Once there was a Taoist hermit, who had been entrusted with a precious statue carved from a rare variety of jade. The statue had been given to the hermit by a dying man. Clad only in rags and dying of starvation, the man explained that he had once been a wealthy and prosperous merchant. He had stolen the jade statue from temple beyond the western gates. Since then, his business foundered, his wives had died one by one, and his children had been killed by bandits, or accidents, or illnesses. He had become a pauper. Hearing of his ill fortune, no-one would buy the statue, believing it to be cursed.
So he gave the statue to the hermit, believing that the hermit, owning nothing and living alone, would be immune from the curse.
One day a young stranger came to the village at the foot of the mountain, where the hermit lived. On hearing the rumour of the immensely valuable statue guarded only by a hermit, the young man decided to take the statue, by force, if necessary.
He climbed to the hermitage and arrived, hot, sweaty and exhausted, to find the monk waiting for him with a pitcher of cool refreshing spring water. The monk offered the young man the water. “Later, Monk”, the young man snarled, raising his sword as if to cut off the Monk’s head. “Give me the statue.”
The Monk smiled. “You may take the statue, if that is what you wish, young man. But first, won’t you have some cool water to refresh yourself?”
The young man lowered his sword, but kept it within reach. He took the cup of water offered by the Monk and sipped it slowly. It was indeed refreshing. It was cool and seemed to taste of pine and spring blossom all at once. The young man rudely demanded another cup and another. He began to feel drowsy. Too late he realized the water had been drugged. He reached fumbling for his sword and fell into unconsciousness.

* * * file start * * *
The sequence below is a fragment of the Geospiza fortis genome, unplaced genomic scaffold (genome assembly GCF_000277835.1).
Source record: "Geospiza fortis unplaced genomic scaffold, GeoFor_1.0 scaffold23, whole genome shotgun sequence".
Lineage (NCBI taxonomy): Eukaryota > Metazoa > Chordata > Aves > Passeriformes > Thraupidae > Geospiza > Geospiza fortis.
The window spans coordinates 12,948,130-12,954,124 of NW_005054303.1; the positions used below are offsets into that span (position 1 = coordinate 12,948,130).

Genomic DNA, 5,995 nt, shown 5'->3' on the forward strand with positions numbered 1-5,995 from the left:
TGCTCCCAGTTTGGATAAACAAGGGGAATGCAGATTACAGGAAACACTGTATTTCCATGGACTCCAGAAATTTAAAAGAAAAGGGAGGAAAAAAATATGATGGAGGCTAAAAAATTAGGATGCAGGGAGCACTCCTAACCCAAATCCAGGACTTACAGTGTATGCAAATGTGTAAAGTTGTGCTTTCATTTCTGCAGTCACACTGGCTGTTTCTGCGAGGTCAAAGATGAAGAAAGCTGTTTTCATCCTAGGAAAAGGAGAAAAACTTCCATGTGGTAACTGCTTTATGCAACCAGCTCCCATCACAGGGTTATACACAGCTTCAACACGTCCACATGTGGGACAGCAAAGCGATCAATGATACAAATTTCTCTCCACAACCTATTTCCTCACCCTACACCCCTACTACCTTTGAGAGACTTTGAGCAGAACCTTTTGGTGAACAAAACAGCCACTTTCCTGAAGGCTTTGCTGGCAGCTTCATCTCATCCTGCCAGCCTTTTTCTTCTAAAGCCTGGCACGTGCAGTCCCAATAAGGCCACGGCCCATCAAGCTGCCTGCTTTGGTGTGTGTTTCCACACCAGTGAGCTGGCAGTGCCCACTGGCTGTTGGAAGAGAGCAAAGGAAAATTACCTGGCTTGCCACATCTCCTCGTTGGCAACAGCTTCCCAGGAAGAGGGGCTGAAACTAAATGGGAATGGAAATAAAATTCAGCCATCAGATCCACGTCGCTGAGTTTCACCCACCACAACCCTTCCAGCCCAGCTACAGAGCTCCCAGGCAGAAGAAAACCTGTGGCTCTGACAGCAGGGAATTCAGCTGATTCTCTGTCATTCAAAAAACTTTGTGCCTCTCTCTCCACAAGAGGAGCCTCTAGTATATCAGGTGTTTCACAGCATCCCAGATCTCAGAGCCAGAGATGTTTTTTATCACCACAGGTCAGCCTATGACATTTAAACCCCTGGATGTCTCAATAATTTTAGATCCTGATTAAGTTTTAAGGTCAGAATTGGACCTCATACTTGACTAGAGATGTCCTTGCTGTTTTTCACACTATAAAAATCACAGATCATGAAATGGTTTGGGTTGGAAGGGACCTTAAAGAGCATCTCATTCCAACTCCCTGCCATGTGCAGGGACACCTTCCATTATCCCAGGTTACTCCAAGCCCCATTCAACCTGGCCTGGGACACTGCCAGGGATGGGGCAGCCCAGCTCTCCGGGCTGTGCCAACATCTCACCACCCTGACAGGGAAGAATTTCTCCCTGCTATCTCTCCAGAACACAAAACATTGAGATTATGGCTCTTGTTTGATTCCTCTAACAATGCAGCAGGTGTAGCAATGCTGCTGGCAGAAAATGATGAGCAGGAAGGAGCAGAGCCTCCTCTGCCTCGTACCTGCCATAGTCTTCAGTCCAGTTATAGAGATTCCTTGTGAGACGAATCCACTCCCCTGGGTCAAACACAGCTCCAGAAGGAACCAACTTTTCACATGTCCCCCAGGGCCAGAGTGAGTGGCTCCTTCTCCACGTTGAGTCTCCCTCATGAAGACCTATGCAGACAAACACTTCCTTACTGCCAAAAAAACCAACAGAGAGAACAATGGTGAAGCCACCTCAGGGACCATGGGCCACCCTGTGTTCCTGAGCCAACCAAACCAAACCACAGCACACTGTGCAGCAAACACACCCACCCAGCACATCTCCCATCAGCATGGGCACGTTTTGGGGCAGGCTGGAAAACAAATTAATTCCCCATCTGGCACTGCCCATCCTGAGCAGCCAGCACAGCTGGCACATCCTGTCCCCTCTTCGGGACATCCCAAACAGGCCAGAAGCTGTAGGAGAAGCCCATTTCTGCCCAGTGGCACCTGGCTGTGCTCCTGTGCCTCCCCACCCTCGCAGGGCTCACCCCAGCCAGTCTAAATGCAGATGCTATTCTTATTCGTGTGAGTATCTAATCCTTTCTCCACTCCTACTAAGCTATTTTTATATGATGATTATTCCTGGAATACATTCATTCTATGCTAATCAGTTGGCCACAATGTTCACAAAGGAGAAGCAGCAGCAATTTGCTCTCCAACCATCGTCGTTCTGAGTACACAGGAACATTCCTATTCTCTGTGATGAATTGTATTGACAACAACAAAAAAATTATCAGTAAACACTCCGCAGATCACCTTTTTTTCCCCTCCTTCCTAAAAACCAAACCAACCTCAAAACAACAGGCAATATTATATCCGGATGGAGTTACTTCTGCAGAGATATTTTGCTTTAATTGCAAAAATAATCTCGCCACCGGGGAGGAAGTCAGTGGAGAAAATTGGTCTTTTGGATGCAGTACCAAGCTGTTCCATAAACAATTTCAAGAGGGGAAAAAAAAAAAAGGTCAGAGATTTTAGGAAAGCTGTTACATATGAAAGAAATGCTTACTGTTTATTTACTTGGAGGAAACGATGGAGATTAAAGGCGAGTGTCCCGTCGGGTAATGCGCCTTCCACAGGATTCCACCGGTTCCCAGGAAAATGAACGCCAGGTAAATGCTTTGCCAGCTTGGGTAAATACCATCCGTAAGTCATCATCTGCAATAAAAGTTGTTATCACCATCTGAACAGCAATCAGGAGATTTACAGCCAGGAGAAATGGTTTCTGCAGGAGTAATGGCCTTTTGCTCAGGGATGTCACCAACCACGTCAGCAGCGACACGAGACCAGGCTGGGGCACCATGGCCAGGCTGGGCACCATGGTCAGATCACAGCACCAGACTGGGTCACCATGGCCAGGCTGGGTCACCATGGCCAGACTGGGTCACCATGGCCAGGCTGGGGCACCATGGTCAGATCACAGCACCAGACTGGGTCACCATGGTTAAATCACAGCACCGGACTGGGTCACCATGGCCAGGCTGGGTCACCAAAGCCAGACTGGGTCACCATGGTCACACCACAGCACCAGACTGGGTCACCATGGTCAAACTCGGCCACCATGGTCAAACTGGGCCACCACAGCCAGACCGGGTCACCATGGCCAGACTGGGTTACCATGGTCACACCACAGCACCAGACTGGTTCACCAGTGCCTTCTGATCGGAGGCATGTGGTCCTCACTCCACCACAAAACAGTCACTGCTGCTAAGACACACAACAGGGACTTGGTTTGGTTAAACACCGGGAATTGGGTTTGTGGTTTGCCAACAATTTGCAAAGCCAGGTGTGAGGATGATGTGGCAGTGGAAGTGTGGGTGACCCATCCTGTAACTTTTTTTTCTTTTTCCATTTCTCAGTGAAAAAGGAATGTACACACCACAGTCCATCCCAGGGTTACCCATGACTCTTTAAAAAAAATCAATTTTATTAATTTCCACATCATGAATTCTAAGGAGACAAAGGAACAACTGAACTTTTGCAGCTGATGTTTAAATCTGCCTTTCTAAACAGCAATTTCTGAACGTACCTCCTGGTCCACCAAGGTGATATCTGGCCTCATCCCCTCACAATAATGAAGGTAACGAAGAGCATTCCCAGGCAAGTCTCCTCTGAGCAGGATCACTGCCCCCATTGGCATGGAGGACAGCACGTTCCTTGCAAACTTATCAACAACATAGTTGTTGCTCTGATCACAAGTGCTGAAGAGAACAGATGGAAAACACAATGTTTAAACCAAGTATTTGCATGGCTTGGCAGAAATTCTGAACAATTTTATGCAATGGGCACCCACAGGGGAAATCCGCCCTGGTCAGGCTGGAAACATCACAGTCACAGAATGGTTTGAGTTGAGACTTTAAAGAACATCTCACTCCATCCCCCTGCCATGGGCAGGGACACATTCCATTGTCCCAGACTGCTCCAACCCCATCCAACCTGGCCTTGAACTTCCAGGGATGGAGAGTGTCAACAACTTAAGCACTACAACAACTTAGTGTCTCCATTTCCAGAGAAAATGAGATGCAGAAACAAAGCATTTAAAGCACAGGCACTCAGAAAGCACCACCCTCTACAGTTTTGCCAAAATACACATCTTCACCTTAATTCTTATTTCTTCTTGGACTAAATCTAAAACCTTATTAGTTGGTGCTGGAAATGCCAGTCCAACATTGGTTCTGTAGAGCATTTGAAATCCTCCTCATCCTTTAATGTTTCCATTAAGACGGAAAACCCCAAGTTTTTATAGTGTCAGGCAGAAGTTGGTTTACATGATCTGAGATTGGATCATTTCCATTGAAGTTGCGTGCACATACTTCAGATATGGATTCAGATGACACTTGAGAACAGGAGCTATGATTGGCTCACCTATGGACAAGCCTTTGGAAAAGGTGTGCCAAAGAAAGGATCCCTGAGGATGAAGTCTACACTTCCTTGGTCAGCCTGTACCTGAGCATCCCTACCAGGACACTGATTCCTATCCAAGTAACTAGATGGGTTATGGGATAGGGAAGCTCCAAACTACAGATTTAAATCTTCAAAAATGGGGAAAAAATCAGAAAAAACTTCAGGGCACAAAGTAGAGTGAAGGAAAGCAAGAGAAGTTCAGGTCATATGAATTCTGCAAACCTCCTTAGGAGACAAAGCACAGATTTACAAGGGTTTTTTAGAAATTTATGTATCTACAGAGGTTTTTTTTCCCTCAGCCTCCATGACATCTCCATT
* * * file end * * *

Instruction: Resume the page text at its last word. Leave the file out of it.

When he awoke, the Monk had gone. Next to his sword, stood the jade statue. On the ground below the statue the Monk had written, “Danger”.
Laughing, the young man picked up his sword and the statue and left the mountain. His fortune was made.
And, indeed it was. Luck seemed to follow him everywhere. His trading business flourished. He was rewarded with powerful government posts. He had his pick of beautiful young women from wealthy families as his wives. They gave him many sons. The jade statue was given pride of place in his household. Indeed, so precious had it become to him that he could not bear to be parted from it. Where he travelled, it travelled, housed in a rich coach of its own and protected by a platoon of fierce Mongol soldiers.
One day, he was passing through the hermit’s village. He thought he would flaunt his good fortune in front of the Monk and laugh at his foolish warning. He instructed his men to bring the Monk to him.
He looked at the plump, smiling, well-dressed man before him. Could this be the same skinny hermit-monk, clad only in worn robes, that he had seen all those years ago? The same smile told him it was so.
“So you no longer live in your mountain cave?”
“No, your Excellency. After your Excellency took the statue, there was no need. So I came back the village. I have a farm, a wife and several children, all of whom bring me joy each day. I eat well and laugh a lot. I am happy, Excellency”
“Ha, you call that happiness, Monk. I have wealth beyond measure. I have many wives and concubines. They have given me many sons who now work in my businesses and many daughters to make good marriages with rich and powerful families. I advise the Emperor’s advisors. I eat the finest, richest foods. I have the services of the best and finest doctors and apothecaries to look after my health. I owe it all to the statue, which I give pride of place to. Truly, the statue wasn’t cursed.”
The Monk smiled “Wasn’t it?”